I’m Calling Bull Shit on FB Birthday Love


Over the last couple weeks I have read several familiar Facebook posts. They all read something like: Thank you all so much for the amazing, amazing birthday wishes. I feel so blessed and grateful and honored and special and cared for and loved by all of you. Lucky me. Blah blah blah.

With this last batch of posts, I could not help but go visit the poster’s page to see for myself all these amazing birthday wishes. In each case, I estimate about 90% of the amazing birthday wishes read: “Happy Birthday!” or “Have a great day! Do something fun!”

Call me crazy but is that really an amazing birthday wish?

When you add to the fact that Facebook prompts your friends that it is your birthday, I can’t help but call bull shit on what I am calling “Amazing Facebook Birthday Love” phenomena.

Not only are these sentiments less than amazing, they are less than authentic. Now, before you discount me as some bitter, righteous, anti-Facebook evangelist, I am simply going to ask you to think this through with me. Okay?

Let’s say it’s a Thursday in October. It’s not your birthday. It is not your spouses birthday nor child’s birthday. To the best of your knowledge it’s not any of your friends’ birthdays. You have no clue that you know anyone with a birthday until you log into Facebook and see someone you went to high school with and an acquaintance are celebrating birthdays. Facebook prompts you to send them both a birthday wish. So you post something, right?


My initial informal survey tells me your answer will be something along the lines of it being a nice – easy – thing to do, wanting your friend to know you saw it was their birthday, were thinking of them, etc.

And I believe that. But I also believe, because you were on Facebook in the first place, you were bored and looking to be entertained. (Sorry but that is the simple, perhaps depressing, fact of the matter.) In turn, this means that sending those birthday wishes on Facebook was really a form of amusement for you, not an authentically motivated action to reach out and acknowledge the birthday boy or girl. (After all you didn’t even know – or care until you signed onto Facebook – that it was these people’s birthdays)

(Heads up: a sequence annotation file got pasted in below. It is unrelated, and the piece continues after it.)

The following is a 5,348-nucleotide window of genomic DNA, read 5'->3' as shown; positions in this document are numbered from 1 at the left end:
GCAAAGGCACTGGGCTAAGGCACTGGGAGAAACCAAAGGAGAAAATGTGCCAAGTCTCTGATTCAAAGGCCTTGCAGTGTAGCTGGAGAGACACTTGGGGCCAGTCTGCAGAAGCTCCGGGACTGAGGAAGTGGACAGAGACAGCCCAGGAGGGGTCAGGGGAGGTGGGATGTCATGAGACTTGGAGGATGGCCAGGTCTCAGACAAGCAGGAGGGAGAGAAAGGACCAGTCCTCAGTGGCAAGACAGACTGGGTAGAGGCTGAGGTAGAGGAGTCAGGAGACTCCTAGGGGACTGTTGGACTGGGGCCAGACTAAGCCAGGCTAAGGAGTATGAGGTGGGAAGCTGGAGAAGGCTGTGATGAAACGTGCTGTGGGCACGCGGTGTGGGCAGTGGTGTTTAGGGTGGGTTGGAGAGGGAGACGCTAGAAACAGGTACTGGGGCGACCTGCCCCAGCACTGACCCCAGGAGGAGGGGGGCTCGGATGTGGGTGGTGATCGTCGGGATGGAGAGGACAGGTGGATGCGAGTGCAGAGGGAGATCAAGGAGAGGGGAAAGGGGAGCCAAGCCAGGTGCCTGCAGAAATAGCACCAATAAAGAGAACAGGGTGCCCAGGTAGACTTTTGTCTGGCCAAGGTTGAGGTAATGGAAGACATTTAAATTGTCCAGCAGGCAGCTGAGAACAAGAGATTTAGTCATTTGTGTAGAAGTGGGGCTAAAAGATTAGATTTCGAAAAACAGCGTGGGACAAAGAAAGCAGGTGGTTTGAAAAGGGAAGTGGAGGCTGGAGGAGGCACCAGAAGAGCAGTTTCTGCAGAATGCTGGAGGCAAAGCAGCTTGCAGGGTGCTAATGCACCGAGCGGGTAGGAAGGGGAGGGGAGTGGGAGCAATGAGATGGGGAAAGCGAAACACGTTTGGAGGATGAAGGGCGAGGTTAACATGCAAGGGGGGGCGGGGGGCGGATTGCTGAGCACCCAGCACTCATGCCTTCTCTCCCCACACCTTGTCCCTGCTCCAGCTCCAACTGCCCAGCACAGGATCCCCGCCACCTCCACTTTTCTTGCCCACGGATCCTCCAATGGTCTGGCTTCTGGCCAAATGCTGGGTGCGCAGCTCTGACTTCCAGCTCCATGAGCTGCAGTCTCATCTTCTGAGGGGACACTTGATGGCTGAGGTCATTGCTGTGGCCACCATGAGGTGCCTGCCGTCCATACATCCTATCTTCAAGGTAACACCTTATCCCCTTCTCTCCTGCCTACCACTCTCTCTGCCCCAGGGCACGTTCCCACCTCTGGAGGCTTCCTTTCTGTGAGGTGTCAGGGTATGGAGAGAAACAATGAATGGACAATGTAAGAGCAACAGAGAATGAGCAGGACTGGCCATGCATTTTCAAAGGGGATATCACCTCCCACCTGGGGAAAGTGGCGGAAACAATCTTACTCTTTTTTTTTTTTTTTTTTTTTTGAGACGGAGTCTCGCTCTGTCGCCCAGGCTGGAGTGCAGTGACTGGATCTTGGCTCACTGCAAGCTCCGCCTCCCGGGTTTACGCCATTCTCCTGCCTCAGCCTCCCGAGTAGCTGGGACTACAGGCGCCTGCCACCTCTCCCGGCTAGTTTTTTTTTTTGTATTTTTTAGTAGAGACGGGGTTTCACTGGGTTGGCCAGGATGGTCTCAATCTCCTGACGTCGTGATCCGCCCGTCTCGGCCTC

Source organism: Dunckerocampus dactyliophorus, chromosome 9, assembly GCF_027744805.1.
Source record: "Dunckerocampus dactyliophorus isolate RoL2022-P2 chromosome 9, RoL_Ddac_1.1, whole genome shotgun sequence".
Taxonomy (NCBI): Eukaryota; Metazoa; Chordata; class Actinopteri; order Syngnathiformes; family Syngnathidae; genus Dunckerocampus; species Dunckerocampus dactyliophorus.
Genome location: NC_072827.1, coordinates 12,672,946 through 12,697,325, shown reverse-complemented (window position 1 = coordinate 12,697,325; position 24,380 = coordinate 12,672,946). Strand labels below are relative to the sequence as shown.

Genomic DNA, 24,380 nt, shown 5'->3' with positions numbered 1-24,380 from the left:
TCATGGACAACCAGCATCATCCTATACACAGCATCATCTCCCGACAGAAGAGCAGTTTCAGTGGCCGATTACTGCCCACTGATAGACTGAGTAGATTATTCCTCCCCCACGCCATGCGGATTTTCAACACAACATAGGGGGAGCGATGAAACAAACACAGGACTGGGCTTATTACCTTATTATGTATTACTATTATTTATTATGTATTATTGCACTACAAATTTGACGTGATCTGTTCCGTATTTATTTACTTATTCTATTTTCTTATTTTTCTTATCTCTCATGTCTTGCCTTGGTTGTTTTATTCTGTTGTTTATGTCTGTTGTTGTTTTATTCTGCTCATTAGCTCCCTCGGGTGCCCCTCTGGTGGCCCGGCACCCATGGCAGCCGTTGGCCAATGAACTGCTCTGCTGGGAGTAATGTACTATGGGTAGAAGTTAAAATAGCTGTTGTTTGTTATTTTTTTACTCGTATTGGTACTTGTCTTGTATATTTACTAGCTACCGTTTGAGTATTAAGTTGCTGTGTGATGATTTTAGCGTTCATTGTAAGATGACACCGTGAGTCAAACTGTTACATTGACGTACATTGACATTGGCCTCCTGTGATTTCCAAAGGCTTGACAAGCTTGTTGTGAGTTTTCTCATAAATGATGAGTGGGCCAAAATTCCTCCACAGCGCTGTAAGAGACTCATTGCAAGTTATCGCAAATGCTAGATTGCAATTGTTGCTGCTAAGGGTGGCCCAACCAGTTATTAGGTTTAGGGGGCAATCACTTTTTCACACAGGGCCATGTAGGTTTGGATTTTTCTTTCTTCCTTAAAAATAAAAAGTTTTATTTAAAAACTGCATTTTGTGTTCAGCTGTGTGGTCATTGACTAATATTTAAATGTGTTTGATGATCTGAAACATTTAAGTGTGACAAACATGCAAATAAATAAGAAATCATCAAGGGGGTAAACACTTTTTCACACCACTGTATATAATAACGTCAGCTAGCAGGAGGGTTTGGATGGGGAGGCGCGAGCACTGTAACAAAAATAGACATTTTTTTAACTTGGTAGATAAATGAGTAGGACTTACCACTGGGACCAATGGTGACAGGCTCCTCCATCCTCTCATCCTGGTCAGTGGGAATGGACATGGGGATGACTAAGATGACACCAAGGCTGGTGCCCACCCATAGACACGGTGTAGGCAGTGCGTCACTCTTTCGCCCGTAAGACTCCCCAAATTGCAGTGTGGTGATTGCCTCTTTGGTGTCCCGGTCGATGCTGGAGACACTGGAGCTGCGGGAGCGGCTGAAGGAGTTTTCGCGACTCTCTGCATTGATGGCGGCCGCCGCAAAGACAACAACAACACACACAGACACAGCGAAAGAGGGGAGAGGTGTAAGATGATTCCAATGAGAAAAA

Now flip this around. Let’s say it’s a Thursday in October. It’s your birthday. You start to read the stream of birthday wishes on your Facebook page. You feel loved and cherished. I get it. That makes sense.

But time out. Why do we really post birthday greetings on our friends’ Facebook pages? When it is your birthday it is easy to read these posts as thoughtful, genuine acknowledgments of you – an amazing out pour of love. I hate to burst everyone’s bubble, but they aren’t.

Those amazing birthday wishes are your friends killing time. And there is nothing wrong with that. But let’s call a spade a spade. All your gratitude for this “Amazing Facebook Birthday Love,” is really Facebook’s amazing way of keeping your friends on their site a little longer.

True Amazing Birthday Love comes in the form of genuine, meaningful gestures your friends make to celebrate you and your birthday: phone calls, emails, texts, cards in the mail.

It’s a Thursday in October. It’s my birthday. Since I don’t let people post on my Facebook page, I am fascinated and amused by those of you have wished me a Happy Birthday by commenting on my post about gun violence. I see dozens of my connections have messaged birthday wishes. I do appreciate the sentiments.

But meaningful, amazing, feeling so loved? Not from these Facebook messages. Rather these feelings come today from people like my friend Jim who every year on my birthday is the first to send wishes not because Facebook prompted him to (he doesn’t do Facebook) but because his calendar did and he was motivated enough to put that information into a thoughtful email that brought tears to my eyes.

So, let’s all keep spreading our birthday cheer, but how about we stop pretending that it is much more than a fun way to think about each other and distract ourselves.

I Lost It


Emily and Heather, First Day of School 2nd Grade

School supply shopping. Check. First day of school photo. Check. “How was your day?” Answer: “Fine.” Check.

Back to school time.